Utah wants to incentivize companies to work remotely
Remote work has been on UCAIR’s drawing board of potential clean air policies for some years. They just couldn’t figure out how to get the state’s politicians and businesses on board. “All our data before [the stay home directive] showed three major stumbling blocks. One was attitudes—executives, in particular, like to be around people,” Thom Carter, executive director of UCAIR says. Other concerns included a perception that productivity declines when workers work remotely and a belief that doing so would cost businesses more money by forcing them to provide laptops and other equipment for their employees.
UCAIR tried convincing local businesses that remote work was good for the environment and for the local economy, but it was a hard sell. Then came the pandemic and the stay-home orders, and something remarkable happened—global concentrations of air pollution fell by as much as 60 percent, proving the potential environmental benefits were even greater than previously imagined. “Necessity is often the mother of invention, and people went home,” Carter says. As they did, local attitudes toward remote work began to rapidly shift.
In June, state legislators began working on a bill that would expand remote work opportunities for state employees in the interest of air quality. But what of private businesses? Should the state encourage, or even mandate, remote work on a broader scale?
Air quality scientists say that taking regulatory steps to preserve the improvements in Utah’s air quality would pay dividends. But others, including Carter, are skeptical that Utah politics would support a mandate—and it may not even be necessary. In a recent survey, Utah business leaders expressed support for increased remote work. The “new normal” may indeed lead Utah to a low-carbon workforce, with only a few tweaks to state policy.
Commuting is more detrimental to our air than we thought
“Many people noted how city haze cleared, dust settled, and general air quality improved during COVID-19 lockdowns,” says Zander Venter, the author of a new paper on global air pollution declines during COVID-19. The paper, published in the Proceedings of the National Academy of Sciences, estimated that lockdown events reduced concentrations of certain pollutants between 31-60 percent across 34 countries.
But the virus arrived late in Utah, and the governor issued his stay home directive in March and April—months where Utah typically enjoys some of its best air quality.
The timing has caused some to assert that Utah didn’t experience the same air quality impacts seen in other regions. But improvements were nonetheless present—they just weren’t as visible, according to Logan Mitchell, an assistant research professor in the University of Utah’s Department of Atmospheric Sciences.
In May, Mitchell dug into data from an air quality monitoring station at Hawthorne Elementary near downtown Salt Lake City. That site, he says, saw significant reductions in two critical pollutants. Concentrations of nitrogen dioxide fell 36.4 percent during the shutdown, and nitric oxide plummeted 57.4 percent. “So when people ask me, which number, how much has air quality improved, to me it’s somewhere between these two numbers,” Mitchell says. “It was somewhere from 30-60 percent better.”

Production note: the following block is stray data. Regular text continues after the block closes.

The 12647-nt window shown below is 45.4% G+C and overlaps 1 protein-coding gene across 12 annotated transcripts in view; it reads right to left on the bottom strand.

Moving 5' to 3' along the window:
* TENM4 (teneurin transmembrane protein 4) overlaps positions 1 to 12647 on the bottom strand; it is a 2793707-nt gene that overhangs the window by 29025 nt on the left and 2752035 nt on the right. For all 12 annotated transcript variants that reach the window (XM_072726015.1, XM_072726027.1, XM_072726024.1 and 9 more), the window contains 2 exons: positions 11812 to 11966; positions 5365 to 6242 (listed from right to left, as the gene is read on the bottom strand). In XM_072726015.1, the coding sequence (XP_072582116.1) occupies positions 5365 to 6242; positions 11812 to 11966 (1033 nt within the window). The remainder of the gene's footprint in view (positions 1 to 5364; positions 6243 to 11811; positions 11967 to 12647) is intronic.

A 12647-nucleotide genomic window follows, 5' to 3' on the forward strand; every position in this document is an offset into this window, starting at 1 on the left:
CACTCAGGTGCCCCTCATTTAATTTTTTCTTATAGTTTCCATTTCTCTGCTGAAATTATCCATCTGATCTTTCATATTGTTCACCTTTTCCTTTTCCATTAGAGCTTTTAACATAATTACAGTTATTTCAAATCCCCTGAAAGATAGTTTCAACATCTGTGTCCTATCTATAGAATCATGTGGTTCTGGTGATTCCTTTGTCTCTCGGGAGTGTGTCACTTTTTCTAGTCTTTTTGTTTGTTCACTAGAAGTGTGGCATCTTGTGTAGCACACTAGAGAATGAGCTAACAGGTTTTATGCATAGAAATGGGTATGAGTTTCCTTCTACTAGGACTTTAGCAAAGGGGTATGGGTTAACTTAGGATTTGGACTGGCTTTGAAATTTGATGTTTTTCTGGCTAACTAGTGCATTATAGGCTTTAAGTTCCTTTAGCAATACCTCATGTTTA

Utah may have missed out on the dramatically clearer skies, but the data is consistent with results seen around the world, Mitchell says. Global satellite data show clear reduction in nitrogen dioxide in cities and even towns wherever the pandemic led to stay-home orders and shutdowns. “You can see all the way up into Ogden and Park City, and even places like Delta and Wyoming, where a whole bunch of coal plants weren’t operating as much,” Mitchell says.
While a reduction in electrical consumption and generation, as well as decreased industrial activity, likely played a role in cutting emissions, that data has yet to be released. With UDOT already reporting a 40-50 percent reduction in statewide traffic, Mitchell believes there is a clear connection between the reduced number of cars on the roads and improved air quality, and Zander agrees. On a global scale, he says, “we found large decreases in nitrogen dioxide that were clearly linked to declines in human mobility patterns.”
The next interesting experiment, Mitchell says, is whether high ozone days return to Salt Lake City this summer. “So far we have not had as many moderate or unhealthy days” as usual,” he says, “and I think it’s because traffic is still something like 90 percent of what it used to be because there are still people working from home.”
This year’s experiment has raised another question: if teleworking is so good for the environment, is it sustainable for the economy? The conditions that existed this spring are unsustainable, Zander says, but there could be other options, including the adoption of electric vehicles, increased public transit, and pushing for the adoption of more remote working positions where possible.
State employees are working toward permanent remote work
Poor air quality has been a blight on Salt Lake-area businesses and residents for the better part of this last decade. According to a study completed this winter by researchers at Brigham Young University, air pollution costs Utah’s economy $1.8 billion annually. Pollution also shortens the average Utahn’s lifespan by two years, with nearly a quarter of Utah residents losing five years of life or more.
Although Utah’s red air days draw the most attention, these impacts aren’t tied exclusively to days when the air is visibly unhealthy. “There is no safe level of air pollution,” Mitchell says. “There are still impacts on human health at low levels.”
It may not be possible for Utah’s entire workforce, Mitchell continues, but based on this spring’s data, increased remote work could go a long way toward improving both economic and human health.